Courts Legislation Amendment (Disrespectful Behaviour) Bill 2016
1st June 2016
Mr GREG PIPER ( Lake Macquarie ) ( 12:36 :13 ): I contribute to debate on the Courts Legislation Amendment (Disrespectful Behaviour) Bill 2016. I appreciate the contribution of my crossbench colleague the member for Balmain. He has made some valid points, although I do not entirely agree with his final conclusion. I find it ironic and hypocritical that we are debating this bill. The Government is fighting hard to protect the dignity and respect of the judicial system, yet it did not give the same regard to the judiciary in 2010 when mandatory minimum sentences relating to alcohol-fuelled violence were introduced. The Government often attacked members of the judiciary for being weak in this area and fundamentally attacked one of the most important pillars of our societal system that separates the legislature and the judiciary.
Most people in New South Wales will agree with the intention of the bill. If I was to put it to the people of Lake Macquarie, they would agree as well. It is a shame that the Courts Legislation Amendment (Disrespectful Behaviour) Bill is required at all. Our judicial system should be beyond the disrespectful behaviour that we have seen in recent months. We are all aware of the recent examples of people before the court wilfully showing disrespect to the court by failing to stand for a magistrate or judge, or intentionally disrupting a longstanding procedure by yelling abuse at those who are entrusted with upholding our laws. Standing for a judge or a magistrate is a courtesy and a show of respect, not only for the judge or magistrate but also for the court and society.
Following this due process without yelling abuse is an act of common courtesy and respect that has been upheld by the system for many hundreds of years. It has nothing to do with religion or cultural differences or honouring some higher alternative. It is simply about showing respect for our institutions, which, ironically, support a system that provides these people with significant rights not commonly available in many other countries. It is important to note that this bill does not replace the more serious charge of contempt of court; it adds to it. I accept the explanation of the Attorney General that it bridges the gap between contempt and what is merely disrespectful behaviour.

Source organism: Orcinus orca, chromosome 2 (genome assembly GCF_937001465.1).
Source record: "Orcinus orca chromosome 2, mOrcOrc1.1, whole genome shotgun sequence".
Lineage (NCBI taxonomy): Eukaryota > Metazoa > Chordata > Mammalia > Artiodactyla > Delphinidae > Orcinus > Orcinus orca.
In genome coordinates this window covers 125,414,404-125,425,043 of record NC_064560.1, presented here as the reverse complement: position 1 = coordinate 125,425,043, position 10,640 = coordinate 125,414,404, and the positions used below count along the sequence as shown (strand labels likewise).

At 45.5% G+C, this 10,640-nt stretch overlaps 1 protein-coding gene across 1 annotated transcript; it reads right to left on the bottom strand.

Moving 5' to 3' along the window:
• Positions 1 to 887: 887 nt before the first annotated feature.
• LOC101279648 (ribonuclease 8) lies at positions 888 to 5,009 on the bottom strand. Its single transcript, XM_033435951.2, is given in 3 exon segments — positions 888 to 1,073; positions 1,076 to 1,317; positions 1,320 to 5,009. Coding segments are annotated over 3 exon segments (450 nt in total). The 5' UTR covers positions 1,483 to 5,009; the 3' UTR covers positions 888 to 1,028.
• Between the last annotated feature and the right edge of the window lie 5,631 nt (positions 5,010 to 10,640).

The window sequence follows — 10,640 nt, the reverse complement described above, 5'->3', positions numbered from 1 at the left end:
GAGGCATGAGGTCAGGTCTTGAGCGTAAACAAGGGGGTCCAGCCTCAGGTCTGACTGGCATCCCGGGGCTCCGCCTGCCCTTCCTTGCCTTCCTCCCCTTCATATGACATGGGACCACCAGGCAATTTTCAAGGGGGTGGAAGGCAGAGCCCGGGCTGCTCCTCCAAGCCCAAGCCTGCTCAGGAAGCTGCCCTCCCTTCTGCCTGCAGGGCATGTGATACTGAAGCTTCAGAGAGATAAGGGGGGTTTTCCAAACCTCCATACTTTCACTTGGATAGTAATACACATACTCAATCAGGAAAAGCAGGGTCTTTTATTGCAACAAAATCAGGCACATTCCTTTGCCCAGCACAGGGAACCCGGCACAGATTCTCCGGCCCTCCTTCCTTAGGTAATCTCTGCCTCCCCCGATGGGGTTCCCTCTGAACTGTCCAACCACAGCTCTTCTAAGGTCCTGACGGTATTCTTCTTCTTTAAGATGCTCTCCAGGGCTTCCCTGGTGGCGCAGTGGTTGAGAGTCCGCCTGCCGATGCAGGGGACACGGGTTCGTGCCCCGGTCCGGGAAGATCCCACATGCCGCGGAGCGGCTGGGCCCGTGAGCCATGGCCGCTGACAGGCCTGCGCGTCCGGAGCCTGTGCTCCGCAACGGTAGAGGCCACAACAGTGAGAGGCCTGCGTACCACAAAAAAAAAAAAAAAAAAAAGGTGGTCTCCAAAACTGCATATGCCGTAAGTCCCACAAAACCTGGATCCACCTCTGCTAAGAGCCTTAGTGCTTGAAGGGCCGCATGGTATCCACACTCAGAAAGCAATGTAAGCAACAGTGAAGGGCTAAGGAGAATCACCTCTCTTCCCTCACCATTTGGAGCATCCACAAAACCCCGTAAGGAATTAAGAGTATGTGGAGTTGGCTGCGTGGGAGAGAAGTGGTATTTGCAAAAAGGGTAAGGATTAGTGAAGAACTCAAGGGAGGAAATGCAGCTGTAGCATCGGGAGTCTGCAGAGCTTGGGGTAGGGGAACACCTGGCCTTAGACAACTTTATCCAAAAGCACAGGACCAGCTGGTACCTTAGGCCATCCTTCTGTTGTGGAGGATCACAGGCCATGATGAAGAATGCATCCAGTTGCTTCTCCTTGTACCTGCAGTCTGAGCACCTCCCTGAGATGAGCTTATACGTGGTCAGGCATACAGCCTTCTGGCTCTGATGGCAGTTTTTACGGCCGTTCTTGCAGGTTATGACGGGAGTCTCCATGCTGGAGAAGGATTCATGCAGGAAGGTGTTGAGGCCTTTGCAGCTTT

I also accept that the new legislation is unlikely to be used against people who are unaware of or unfamiliar with court proceedings—for example, a person who may be representing themselves in court for the first time. Nor will it be extended to those who are merely observers in a courtroom—although I would be supportive of a bill that sought to include all those present. I accept that this bill applies to behaviour by those who intentionally disrupt court proceedings. I have no doubt that this bill will be overwhelmingly supported by residents of New South Wales, and I have taken that into consideration when giving my support to the bill. As was mentioned by the member for Heffron and, I think, the member for Liverpool, when they indicated the support of the Opposition for the bill, it is unlikely that this legislation will be used very frequently.
I return to the point made by the member for Balmain. I, too, have grave concerns about proposed new sections 131 (7) and (8). While we are talking about respect for the courts and the ability of courts to determine whether disrespect has been shown to the courts, this legislation does not give the courts that immediate power. Indeed, the legislation says that a judge may refer the issue of disrespectful behaviour in proceedings to the Attorney General. I think that is extraordinary. That would not happen in relation to contempt of court. Proposed new section 131 (8) states:
Proceedings for an offence against this section may be commenced only with the authorisation of the Attorney General.
That is an extraordinary interference in the process. If we want to ensure that respect is shown to the judicial system, this matter should not be referred to a person who holds a political office. Other than that, I believe that the general intention of the bill is right. On that basis, I support the bill.
Website: Read full Parliamentary debate